Bloggers Battle Over Sponsored Conversations
A Forrester report released yesterday kicked off once again the debate over paying bloggers to write about products and companies. Blogging purists, new media marketing experts, and Google’s Matt Cutts have all weighed in, indicating this is hardly a debate that will soon be put to rest.
Forrester’s report is eight pages and $750 worth of “Why You Should Pay Bloggers To Talk About Your Brand,” filed under a less ominous sounding phrase “sponsored conversations.” Sean Corcoran sums up his expensive treatise this way:
Kmart gave some bloggers a free shopping spree in exchange for a blog post about the experience — a practice we call sponsored conversation. With appropriate protections for disclosure and authenticity, this practice will take its place alongside public relations and advertising activities in the blogosphere. Marketers should take advantage of sponsored conversation as an entrée into the online conversation.
The Kmart example recalls a controversial post from new media marketing guru Chris Brogan, who accepted a $500 shopping spree in exchange for blogging about his experience. Brogan disclosed the sponsorship at the top of the resulting post. Charges were flung immediately about how his participation damaged his overall blogger credibility and authenticity. After a long rebuttal where he is an admitted PayPerPost convert and former stone-thrower himself, Brogan gave critics permission to read someone else.
“I’m here to share insights and give you actionable strategy,” wrote Brogan. “I’m going to explore even more ways that bloggers and media makers can make money in 2009.”
ReadWriteWeb’s Marshall Kirkpatrick posted a respectful disagreement with the Forrester report, saying that, “paying bloggers to write about your company is a dangerous and unsavory path for new media and advertisers to go down.” And later, “Blogging is a beautiful thing. The prospect of this young media being overrun with ‘pay for play’ pseudo-shilling is not an attractive one to us.”
Kirkpatrick splits a few hairs in his post, especially regarding whether it is acceptable to allow event sponsors to pay for travel to an event, which ReadWriteWeb has accepted in the past. Such a declaration in rebuttal to the concept of sponsored content is an interesting tack, and makes one wonder how wide the gray area really is.
Forrester senior analyst Jeremiah Owyang defends his company’s report, reiterating the importance of transparency and blogger authenticity. “Blogger authenticity means that the blogger should have complete freedom to write in their own voice – even if the content they write about the brand is negative.”
Of course, that stubborn devotion to authenticity could mean the blogger doesn’t get another shot at sponsored conversation money, which sets up a mean Catch 22, one that has existed in media since there has been media.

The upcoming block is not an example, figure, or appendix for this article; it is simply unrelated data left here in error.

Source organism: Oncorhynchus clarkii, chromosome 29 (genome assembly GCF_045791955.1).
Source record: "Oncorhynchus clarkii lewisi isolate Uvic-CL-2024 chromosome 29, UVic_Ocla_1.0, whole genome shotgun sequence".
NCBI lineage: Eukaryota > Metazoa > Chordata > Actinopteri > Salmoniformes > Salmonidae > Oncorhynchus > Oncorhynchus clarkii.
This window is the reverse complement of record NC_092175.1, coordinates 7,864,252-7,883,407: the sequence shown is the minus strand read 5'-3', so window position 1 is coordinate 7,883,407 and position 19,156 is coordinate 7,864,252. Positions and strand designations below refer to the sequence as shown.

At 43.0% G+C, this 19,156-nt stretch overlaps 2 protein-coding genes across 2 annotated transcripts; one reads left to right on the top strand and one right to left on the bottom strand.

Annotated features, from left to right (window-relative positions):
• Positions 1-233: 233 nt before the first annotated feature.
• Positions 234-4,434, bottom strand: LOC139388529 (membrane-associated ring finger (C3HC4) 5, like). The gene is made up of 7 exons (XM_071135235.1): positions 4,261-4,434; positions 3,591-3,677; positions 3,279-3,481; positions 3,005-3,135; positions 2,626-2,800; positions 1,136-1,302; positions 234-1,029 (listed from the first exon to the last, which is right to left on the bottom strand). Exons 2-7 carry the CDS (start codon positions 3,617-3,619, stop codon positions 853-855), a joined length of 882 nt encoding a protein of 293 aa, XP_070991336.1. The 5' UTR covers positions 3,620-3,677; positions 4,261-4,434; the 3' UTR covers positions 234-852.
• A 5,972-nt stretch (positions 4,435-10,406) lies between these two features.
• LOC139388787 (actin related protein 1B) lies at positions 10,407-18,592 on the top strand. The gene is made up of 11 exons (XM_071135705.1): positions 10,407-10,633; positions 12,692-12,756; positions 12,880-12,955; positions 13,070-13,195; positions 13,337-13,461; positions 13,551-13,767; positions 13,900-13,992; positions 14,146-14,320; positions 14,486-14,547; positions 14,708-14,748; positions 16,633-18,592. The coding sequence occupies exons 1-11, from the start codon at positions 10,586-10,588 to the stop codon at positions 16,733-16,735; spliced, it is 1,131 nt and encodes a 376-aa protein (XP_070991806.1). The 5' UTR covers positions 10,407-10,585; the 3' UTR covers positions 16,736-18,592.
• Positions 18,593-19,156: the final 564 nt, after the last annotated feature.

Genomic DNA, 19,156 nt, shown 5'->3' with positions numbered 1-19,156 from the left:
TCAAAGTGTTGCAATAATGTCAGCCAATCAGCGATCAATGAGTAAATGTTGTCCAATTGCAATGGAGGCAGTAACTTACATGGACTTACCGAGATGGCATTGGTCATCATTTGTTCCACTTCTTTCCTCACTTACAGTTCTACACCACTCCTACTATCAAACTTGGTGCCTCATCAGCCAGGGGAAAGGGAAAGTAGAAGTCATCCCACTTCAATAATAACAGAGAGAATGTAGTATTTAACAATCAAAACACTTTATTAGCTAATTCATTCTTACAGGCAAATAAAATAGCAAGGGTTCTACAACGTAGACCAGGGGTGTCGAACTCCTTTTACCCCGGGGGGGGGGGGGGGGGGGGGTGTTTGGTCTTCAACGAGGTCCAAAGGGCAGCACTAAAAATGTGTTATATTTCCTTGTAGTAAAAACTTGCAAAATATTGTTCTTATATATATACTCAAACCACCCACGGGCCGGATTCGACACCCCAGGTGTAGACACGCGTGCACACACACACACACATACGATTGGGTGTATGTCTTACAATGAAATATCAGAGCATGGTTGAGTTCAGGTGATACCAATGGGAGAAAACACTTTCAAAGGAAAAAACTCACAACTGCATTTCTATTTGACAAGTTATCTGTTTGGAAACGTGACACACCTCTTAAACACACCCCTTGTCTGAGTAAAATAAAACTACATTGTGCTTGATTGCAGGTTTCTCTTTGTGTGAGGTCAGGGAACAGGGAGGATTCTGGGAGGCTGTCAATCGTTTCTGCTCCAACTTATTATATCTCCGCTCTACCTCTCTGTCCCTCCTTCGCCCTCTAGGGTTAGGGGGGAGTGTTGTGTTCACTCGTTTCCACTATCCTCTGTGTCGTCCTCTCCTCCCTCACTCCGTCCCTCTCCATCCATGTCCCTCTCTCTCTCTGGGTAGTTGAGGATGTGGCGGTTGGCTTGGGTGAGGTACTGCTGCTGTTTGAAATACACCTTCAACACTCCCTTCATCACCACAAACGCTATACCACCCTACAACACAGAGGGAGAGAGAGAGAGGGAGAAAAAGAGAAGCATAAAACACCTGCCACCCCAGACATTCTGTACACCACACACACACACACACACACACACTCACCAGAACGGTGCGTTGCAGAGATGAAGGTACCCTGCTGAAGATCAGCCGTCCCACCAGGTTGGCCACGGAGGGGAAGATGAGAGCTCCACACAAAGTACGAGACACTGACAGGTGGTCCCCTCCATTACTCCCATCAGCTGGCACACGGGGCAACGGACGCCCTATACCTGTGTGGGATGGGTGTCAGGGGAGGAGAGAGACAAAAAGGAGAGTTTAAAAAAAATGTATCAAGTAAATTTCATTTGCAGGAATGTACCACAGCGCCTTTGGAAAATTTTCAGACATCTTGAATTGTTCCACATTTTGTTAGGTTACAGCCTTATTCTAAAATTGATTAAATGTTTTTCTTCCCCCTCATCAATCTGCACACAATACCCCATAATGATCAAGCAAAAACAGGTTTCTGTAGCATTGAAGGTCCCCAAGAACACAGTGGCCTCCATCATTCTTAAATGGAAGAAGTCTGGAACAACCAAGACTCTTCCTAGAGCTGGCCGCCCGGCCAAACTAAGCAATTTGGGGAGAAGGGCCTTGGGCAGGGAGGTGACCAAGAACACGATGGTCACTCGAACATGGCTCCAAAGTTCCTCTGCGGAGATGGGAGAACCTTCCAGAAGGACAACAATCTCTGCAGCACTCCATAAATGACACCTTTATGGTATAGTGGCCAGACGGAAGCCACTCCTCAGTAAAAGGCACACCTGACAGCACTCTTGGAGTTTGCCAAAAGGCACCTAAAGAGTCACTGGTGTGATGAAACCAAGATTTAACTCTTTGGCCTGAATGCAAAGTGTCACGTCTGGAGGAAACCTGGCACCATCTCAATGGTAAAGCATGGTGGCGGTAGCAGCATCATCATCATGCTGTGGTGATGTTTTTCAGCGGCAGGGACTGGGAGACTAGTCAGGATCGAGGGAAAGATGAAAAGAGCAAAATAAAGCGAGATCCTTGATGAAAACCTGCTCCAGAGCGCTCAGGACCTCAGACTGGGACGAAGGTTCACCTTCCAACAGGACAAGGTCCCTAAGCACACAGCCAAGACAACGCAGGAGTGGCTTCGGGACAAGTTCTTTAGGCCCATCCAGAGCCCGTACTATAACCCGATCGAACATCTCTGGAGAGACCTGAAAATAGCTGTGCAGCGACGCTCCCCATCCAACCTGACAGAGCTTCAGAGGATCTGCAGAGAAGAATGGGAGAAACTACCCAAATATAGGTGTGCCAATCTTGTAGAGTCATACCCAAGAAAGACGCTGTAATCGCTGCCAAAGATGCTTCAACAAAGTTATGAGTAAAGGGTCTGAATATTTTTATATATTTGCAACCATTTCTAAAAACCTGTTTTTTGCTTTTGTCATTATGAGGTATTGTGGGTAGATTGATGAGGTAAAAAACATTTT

Brogan returns slamming “the righteous web” and inherent hypocrisy involved in compensated blogging, via AdWords or otherwise. Meanwhile Google’s Matt Cutts draws the line in the search index sand. You might remember Google penalized itself for sponsored conversations recently, and Cutts tears down Forrester’s Kmart example:
"Google found multiple bloggers that violated our quality guidelines and we took corresponding action. Those blogs are not trusted in Google’s algorithms any more."
Cutts once again calls for sponsorship disclosure and paid links that do not pass PageRank.
The resurgence of this conversation is interesting especially because of its odd timing.
Paul Harvey 1918-2009
Paul Harvey died over the weekend, a radio icon said to be older than commercial radio itself. Harvey’s news commentary was always interspersed with sponsored updates so well delivered it was difficult to distinguish where the news stopped and the commercial began—something we generally considered charming, the rest of the story right after Harvey tried to sell you something for your aching joints.
This tension between advertisers and content producers has always existed. Some producers handle it well, others don’t. Some content consumers handle it well, and others don’t. It’s hard to imagine a real justification for changing a model of content delivery that has existed and thrived for at least a century—newspapers currently notwithstanding. Media and advertising depend on one another.
There are abuses on all sides. Advertisers try to exert control over content; consumers try to exert control over advertisers so that they’ll exert control over content; governments try to exert control over content; now search engines try to exert control over content.
There is so much interest in controlling content, the only moral approach to it is to let content producers control their own content at their own risk. Certainly competing content producers will be more than happy to point out their rivals aren’t on the up and up, and if producers are found to be inauthentic or labeled as a marketing channel for a specific brands, consumers can turn the dial, load another webpage, flip the channel in response if they wish. The purists will form their righteous, purism clubs and search engines will go about their usual tasks of sorting it all out.
But are sponsored conversations, paid posts, ad columns, breaks before the rest of the story all wrong? Good luck making that argument stick, and good luck funding good content.